In Search Of That Third Strikeout


He's on the mound.
He's elevated,
stares down on the batter.
He's in command.
Sure there are guys behind him
crouched like leopards ready to pounce
but they're not needed.
And that trio of outfield swaggerers
could just as easily
have stayed on the bench.

There's already two out in the inning.
They're still checking their bats
to make sure there's actually wood
beyond the handle.
The catcher's glove still smokes
from the last strikeout.
The next hitter up
looks resigned to his fate
like an aristocrat
bound for the guillotine.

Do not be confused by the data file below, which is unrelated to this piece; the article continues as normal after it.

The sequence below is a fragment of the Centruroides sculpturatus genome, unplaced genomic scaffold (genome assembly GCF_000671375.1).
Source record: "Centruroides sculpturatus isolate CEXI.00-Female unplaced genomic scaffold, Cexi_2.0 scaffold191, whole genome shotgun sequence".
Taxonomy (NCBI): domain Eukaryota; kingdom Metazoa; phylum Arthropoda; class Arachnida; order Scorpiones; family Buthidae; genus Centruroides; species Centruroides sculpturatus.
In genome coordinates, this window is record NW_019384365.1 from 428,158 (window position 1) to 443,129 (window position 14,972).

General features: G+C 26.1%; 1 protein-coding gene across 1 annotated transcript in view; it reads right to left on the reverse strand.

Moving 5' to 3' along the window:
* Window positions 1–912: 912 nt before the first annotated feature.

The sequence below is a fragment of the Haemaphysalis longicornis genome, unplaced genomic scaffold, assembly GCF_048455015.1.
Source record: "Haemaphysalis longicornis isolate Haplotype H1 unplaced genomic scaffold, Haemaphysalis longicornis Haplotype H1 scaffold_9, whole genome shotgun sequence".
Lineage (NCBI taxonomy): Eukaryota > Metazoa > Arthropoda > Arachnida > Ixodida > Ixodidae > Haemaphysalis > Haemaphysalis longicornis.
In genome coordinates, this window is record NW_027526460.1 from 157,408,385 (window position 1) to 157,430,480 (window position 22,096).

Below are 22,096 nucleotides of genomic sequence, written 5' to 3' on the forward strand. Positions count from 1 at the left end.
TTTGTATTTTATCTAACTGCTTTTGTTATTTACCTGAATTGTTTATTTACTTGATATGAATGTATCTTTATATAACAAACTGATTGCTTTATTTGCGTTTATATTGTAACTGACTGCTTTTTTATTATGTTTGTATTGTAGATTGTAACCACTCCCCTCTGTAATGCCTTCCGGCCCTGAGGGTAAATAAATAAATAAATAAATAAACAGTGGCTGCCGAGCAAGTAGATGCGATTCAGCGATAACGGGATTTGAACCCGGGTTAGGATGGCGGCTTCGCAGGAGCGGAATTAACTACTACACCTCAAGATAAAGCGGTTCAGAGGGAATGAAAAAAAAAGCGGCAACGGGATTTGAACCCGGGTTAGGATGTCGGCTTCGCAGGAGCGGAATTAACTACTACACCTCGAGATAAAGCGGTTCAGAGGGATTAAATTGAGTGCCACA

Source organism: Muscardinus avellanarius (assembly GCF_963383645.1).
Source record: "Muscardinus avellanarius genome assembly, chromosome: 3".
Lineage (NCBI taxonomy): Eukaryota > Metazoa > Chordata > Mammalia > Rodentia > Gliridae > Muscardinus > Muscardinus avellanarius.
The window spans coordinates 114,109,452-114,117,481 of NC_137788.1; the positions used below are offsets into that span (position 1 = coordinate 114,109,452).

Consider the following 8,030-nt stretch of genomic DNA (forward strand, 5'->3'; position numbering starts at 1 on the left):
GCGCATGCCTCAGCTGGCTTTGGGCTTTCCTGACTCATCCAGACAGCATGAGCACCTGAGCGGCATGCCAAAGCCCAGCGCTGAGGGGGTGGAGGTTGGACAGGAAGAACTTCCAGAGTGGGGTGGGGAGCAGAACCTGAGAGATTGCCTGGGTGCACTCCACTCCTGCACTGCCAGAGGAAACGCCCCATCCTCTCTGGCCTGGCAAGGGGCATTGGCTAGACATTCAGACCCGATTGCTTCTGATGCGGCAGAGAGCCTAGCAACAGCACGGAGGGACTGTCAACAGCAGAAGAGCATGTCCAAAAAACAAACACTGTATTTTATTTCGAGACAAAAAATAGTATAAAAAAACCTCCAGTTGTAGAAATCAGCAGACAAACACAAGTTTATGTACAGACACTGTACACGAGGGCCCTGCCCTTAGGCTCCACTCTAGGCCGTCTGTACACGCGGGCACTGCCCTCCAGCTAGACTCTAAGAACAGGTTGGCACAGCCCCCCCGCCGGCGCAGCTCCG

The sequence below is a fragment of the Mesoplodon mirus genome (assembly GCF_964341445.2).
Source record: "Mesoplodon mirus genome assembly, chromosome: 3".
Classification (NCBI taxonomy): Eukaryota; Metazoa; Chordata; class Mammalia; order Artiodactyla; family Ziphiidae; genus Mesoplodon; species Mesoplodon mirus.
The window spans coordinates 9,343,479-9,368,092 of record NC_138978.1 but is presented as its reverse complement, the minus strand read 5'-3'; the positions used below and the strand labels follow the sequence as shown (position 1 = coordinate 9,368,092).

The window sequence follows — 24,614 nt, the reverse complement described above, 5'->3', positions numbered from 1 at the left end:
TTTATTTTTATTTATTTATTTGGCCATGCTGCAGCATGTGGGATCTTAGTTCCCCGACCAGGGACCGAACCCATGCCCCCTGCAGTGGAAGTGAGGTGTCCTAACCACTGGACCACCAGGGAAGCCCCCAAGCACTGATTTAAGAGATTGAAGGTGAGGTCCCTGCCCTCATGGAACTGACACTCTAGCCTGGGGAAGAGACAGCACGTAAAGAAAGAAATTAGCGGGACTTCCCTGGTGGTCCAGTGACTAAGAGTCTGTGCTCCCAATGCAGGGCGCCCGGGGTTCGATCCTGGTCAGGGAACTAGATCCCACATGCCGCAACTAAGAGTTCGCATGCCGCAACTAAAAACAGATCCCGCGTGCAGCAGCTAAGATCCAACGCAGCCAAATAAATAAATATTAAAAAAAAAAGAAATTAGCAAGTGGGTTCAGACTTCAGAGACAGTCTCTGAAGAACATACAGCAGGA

Executioners showed no mercy then.
They don't now.

Everyone in the crowd is standing.
They all were baying wolves in another life.
Some kids in the stand
brandish a supply of cardboard K's.
he wallpapering has already begun.

He goes into his windup.
His arm's like a helicopter blade
just before takeoff.
The pitch is perfect, letter high,
a hundred miles an hour and counting.
The sucker at the plate hangs out his lumber,
accidentally hits the ball.
It dribbles toward third.
He beats out the throw.
The dismayed crowd sits down
like a ten thousand ton sigh.
The pitcher gnashes his teeth at the runner on first base,
the new man in the batter's box
and the poet who jinxed him.


In Search Of That Third Strikeout

John Grey is an Australian poet, US resident. Recently published in Front Range Review, Studio One and Columbia Review with work upcoming in Naugatuck River Review, Abyss and Apex and Midwest Quarterly.
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